Hundreds of fireworks and missiles thrown at firefighters on 999 call-outs
Firefighters responding to emergencies have come under attack hundreds of times in the past year. Photo: Shutterstock.
Tougher sentences for assaulting blue-light workers have yet to cut the hundreds of attacks on firefighters each year, it can be revealed.
There were more than 900 attacks on fire crews responding to emergencies across the UK, roughly the same number as the year before.
Firefighters say attacks often intensify around Bonfire Night.
'Laid as a trap'
Dave Gillian, a firefighter and Fire Brigades Union rep, was temporarily blinded by a firework thrown at him in 2016.
The attack happened in the West Yorkshire town of Keighley.
He said: “We got a call-out to a lamppost on fire, which is a bit of a strange one, I’ve never come across that before.
Dave Gillian of the Fire Brigades Union in West Yorkshire
“There was a plate at the bottom with electronics behind it and that was smouldering, so we went down there.
"I think it had basically been laid as a trap to get us down there. As we were looking at it to work out what to do with it, fireworks came raining down on us.
“We were near a fence and they were basically hitting the fence and bouncing back at our feet and going off there.
“Nobody was hurt, we had our protective gear on, but one exploded between my feet.
"My main instinct was to put my hose on it but before I could do that, it went off.
“I got temporarily blinded, I couldn’t see for a few seconds, and we all had ringing ears for a few days.”
Mr Gillian, 40, said he believed one of the reasons fire crews were targeted was because they were seen as authority figures.
He described attacking firefighters as “crazy and wrong”.
But he said perpetrators were often from deprived areas and had been “starved of opportunity”, adding that the answer was to invest in youth services and education.
'Being attacked should never be part of the job'
Figures obtained from 49 of the UK’s 50 fire services show crews were physically abused more than 70 times and had fireworks or missiles thrown at them more than 200 times in 2018/19.
At least nine firefighters were injured.
This is despite the introduction of a law in England and Wales last November which doubled the maximum prison terms for assaulting blue light workers from six months to a year.
Chris Bryant MP (Labour, Rhondda), who spearheaded the so-called Protect the Protectors law by tabling a Private Members Bill, said he feared the justice system was “still not taking this seriously enough and the courts have still not taken on board the fact that this law is in place”.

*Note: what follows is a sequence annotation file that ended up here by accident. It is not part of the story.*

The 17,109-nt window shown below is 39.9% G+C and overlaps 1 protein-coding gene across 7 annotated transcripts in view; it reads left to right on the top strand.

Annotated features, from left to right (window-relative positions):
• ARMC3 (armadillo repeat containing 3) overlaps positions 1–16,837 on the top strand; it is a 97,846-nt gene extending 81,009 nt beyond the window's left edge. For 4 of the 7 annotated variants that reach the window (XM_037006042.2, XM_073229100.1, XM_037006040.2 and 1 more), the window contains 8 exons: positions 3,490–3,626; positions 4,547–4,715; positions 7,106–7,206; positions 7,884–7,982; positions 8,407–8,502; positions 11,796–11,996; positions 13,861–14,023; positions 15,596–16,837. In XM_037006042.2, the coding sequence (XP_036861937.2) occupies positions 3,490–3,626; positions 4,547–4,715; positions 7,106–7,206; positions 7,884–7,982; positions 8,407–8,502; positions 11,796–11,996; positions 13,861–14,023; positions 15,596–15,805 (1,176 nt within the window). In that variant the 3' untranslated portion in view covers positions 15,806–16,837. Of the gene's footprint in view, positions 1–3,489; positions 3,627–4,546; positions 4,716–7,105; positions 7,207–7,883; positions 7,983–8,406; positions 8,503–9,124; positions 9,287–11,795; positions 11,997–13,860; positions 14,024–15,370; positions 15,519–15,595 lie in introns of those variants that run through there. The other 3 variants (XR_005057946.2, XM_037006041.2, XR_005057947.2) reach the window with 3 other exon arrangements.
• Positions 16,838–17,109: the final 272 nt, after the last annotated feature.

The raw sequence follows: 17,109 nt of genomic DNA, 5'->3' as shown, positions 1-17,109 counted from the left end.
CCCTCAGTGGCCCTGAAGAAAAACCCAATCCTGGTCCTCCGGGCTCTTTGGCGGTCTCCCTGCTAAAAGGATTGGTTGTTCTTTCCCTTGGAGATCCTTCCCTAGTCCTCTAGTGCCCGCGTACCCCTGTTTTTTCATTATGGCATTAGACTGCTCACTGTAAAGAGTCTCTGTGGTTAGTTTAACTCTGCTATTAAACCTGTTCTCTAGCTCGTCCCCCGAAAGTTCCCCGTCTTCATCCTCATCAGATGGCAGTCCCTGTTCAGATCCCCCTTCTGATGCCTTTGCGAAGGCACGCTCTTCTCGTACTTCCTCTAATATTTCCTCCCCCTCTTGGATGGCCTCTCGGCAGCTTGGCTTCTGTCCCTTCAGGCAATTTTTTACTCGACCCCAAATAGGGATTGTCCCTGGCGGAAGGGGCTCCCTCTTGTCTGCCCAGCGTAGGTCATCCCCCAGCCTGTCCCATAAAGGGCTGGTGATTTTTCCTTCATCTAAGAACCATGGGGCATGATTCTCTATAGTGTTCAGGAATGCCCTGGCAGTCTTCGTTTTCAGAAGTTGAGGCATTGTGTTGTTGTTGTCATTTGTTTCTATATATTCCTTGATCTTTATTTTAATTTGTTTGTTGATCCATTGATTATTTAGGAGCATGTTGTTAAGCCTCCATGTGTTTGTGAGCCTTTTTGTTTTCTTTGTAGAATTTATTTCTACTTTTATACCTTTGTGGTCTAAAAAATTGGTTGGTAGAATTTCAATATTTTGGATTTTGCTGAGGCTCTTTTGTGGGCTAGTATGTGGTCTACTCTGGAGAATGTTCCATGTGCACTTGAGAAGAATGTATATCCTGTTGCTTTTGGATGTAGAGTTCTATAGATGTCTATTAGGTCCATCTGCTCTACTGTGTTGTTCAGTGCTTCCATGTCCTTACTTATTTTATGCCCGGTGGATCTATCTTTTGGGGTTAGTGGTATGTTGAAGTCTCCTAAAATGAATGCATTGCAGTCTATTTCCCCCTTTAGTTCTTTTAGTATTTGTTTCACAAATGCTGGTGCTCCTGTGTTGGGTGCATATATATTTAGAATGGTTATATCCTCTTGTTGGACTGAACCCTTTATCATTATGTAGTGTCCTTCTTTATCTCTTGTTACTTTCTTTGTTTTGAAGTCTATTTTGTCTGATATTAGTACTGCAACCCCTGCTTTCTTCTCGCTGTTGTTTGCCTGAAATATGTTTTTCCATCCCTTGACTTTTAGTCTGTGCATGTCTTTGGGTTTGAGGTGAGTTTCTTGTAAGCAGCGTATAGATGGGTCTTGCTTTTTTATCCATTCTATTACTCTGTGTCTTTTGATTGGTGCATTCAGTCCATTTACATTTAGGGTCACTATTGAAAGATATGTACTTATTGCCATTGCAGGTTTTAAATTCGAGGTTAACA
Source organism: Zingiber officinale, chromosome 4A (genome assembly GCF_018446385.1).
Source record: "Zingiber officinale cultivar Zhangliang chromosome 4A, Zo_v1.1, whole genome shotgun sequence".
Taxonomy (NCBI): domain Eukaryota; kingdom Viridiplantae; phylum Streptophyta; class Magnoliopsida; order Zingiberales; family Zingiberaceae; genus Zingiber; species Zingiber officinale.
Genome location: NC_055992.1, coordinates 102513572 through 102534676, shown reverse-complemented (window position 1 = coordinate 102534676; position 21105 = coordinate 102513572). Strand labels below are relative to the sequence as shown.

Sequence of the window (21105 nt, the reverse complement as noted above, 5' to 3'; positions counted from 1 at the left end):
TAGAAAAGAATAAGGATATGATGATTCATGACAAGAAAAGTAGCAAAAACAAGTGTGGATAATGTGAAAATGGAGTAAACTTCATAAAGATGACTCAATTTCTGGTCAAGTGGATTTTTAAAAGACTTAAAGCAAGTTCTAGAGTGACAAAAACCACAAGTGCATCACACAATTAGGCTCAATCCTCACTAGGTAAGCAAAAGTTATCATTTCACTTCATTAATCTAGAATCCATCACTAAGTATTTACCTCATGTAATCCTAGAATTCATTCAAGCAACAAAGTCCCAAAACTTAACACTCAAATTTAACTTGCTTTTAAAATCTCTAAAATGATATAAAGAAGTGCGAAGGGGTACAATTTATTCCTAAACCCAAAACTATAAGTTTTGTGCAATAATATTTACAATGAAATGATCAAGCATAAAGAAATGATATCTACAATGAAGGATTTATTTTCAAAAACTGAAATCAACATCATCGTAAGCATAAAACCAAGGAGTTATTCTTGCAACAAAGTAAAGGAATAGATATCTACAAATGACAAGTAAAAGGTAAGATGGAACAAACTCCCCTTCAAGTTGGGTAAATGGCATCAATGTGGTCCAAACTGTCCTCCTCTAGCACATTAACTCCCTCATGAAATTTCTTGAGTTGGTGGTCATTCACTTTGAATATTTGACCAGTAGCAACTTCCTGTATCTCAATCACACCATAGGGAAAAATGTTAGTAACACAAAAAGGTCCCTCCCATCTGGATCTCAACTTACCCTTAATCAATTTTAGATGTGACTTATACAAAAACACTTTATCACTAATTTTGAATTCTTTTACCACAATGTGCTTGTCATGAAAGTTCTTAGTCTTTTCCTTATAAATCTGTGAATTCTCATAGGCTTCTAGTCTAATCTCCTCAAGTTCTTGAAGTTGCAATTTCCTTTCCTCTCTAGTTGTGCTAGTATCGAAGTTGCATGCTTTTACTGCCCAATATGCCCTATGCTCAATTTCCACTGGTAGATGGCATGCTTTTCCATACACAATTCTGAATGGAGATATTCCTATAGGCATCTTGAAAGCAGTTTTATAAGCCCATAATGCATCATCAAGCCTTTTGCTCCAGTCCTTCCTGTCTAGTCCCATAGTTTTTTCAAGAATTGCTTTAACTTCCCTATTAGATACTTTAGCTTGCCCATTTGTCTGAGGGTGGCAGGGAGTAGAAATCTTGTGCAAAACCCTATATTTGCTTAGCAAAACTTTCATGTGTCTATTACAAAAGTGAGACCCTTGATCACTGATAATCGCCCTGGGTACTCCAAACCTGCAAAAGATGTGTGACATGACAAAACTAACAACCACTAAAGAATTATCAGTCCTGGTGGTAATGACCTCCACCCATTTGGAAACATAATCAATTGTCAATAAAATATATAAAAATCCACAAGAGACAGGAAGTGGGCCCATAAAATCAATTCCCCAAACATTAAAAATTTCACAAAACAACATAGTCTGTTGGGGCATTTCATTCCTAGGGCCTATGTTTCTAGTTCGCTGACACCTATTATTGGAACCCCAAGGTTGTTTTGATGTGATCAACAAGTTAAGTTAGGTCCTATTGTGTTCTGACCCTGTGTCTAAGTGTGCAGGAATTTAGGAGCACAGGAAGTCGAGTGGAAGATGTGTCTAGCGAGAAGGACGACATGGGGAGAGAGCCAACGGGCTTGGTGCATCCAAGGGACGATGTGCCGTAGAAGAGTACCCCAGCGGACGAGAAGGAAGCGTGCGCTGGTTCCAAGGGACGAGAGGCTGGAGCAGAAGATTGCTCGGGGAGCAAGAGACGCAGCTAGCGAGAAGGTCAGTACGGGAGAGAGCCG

He said: “We need a complete zero-tolerance attitude towards any kind of violence towards our emergency workers. Any assault on them is an assault on all of us.”
A Government spokesperson said: “Being attacked should never be part of the job for our firefighters, which is why we have been clear about the need for better protection and stronger sentences.”
Mr Gillian said he wasn’t surprised that the Protect the Protectors law had so far had little effect on those who attack firefighters.
He said: “I suspect there is not one single one of them who would know about this legislation, so I think it’s a bit of gesture politics unfortunately.”
In Scotland, where a similar law had already been introduced in 2005, attacks on firefighters have risen by a third (36%) in just a year.
There were 72 attacks on firefighters during emergency call-outs in 2018/19, including eight in which staff were physically abused and one which resulted in injury.
A spokeswoman for the Scottish Government said: “All attacks against our emergency services, including our fire and rescue service officers, are despicable and we condemn them in the strongest possible terms.
"There will be a zero tolerance approach to attacks on our firefighters.”
In Northern Ireland, attacks on firefighters during call-outs hit a five-year low of 93 in 2018/19, figures obtained by the JPIMedia Data unit through the Freedom of Information Act show.
But the country still saw more attacks than in either Scotland or Wales, the figures show.
Assaulting a firefighter in Northern Ireland can result in two years’ jail, and the Department of Justice said it would soon be reviewing sentencing for attacks on frontline public services.